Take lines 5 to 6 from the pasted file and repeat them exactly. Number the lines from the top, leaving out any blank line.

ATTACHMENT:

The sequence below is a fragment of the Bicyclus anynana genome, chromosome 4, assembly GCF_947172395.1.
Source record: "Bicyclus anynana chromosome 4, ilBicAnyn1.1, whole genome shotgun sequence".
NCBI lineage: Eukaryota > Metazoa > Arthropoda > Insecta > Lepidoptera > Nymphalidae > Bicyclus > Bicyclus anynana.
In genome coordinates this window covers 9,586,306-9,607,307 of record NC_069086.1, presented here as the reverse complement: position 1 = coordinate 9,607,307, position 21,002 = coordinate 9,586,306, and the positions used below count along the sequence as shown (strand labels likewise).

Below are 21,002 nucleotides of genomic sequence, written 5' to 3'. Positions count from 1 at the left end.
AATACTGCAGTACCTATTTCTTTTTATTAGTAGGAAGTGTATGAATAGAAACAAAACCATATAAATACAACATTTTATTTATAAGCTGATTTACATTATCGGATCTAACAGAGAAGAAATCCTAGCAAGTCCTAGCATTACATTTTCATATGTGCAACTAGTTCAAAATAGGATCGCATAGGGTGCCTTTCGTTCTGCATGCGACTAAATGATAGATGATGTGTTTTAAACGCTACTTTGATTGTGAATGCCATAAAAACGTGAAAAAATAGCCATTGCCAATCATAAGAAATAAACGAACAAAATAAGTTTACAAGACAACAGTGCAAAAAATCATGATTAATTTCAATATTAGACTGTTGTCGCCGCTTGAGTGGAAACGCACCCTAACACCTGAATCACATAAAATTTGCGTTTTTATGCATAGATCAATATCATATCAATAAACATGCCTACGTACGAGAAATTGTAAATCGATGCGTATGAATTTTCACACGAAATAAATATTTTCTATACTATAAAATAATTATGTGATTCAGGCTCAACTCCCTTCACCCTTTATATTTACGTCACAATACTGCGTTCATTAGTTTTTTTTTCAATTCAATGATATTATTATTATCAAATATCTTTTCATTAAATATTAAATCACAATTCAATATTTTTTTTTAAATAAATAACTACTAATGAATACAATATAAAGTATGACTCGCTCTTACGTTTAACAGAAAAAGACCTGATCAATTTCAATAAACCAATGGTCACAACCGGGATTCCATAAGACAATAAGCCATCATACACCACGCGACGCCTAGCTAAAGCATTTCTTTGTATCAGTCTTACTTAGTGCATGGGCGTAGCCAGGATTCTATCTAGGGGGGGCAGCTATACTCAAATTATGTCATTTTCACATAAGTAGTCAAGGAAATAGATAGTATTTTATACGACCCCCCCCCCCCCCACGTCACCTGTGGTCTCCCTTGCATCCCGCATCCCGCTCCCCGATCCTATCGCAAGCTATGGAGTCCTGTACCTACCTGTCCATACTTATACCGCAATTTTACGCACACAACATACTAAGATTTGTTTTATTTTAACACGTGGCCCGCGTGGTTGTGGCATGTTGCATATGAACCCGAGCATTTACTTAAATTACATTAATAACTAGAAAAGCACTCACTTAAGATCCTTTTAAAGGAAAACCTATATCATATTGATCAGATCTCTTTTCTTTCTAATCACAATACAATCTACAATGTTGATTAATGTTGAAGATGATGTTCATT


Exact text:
Below are 21,002 nucleotides of genomic sequence, written 5' to 3'. Positions count from 1 at the left end.
AATACTGCAGTACCTATTTCTTTTTATTAGTAGGAAGTGTATGAATAGAAACAAAACCATATAAATACAACATTTTATTTATAAGCTGATTTACATTATCGGATCTAACAGAGAAGAAATCCTAGCAAGTCCTAGCATTACATTTTCATATGTGCAACTAGTTCAAAATAGGATCGCATAGGGTGCCTTTCGTTCTGCATGCGACTAAATGATAGATGATGTGTTTTAAACGCTACTTTGATTGTGAATGCCATAAAAACGTGAAAAAATAGCCATTGCCAATCATAAGAAATAAACGAACAAAATAAGTTTACAAGACAACAGTGCAAAAAATCATGATTAATTTCAATATTAGACTGTTGTCGCCGCTTGAGTGGAAACGCACCCTAACACCTGAATCACATAAAATTTGCGTTTTTATGCATAGATCAATATCATATCAATAAACATGCCTACGTACGAGAAATTGTAAATCGATGCGTATGAATTTTCACACGAAATAAATATTTTCTATACTATAAAATAATTATGTGATTCAGGCTCAACTCCCTTCACCCTTTATATTTACGTCACAATACTGCGTTCATTAGTTTTTTTTTCAATTCAATGATATTATTATTATCAAATATCTTTTCATTAAATATTAAATCACAATTCAATATTTTTTTTTAAATAAATAACTACTAATGAATACAATATAAAGTATGACTCGCTCTTACGTTTAACAGAAAAAGACCTGATCAATTTCAATAAACCAATGGTCACAACCGGGATTCCATAAGACAATAAGCCATCATACACCACGCGACGCCTAGCTAAAGCATTTCTTTGTATCAGTCTTACTTAGTGCATGGGCGTAGCCAGGATTCTATCTAGGGGGGGCAGCTATACTCAAATTATGTCATTTTCACATAAGTAGTCAAGGAAATAGATAGTATTTTATACGACCCCCCCCCCCCCCACGTCACCTGTGGTCTCCCTTGCATCCCGCATCCCGCTCCCCGATCCTATCGCAAGCTATGGAGTCCTGTACCTACCTGTCCATACTTATACCGCAATTTTACGCACACAACATACTAAGATTTGTTTTATTTTAACACGTGGCCCGCGTGGTTGTGGCATGTTGCATATGAACCCGAGCATTTACTTAAATTACATTAATAACTAGAAAAGCACTCACTTAAGATCCTTTTAAAGGAAAACCTATATCATATTGATCAGATCTCTTTTCTTTCTAATCACAATACAATCTACAATGTTGATTAATGTTGAAGATGATGTTCATT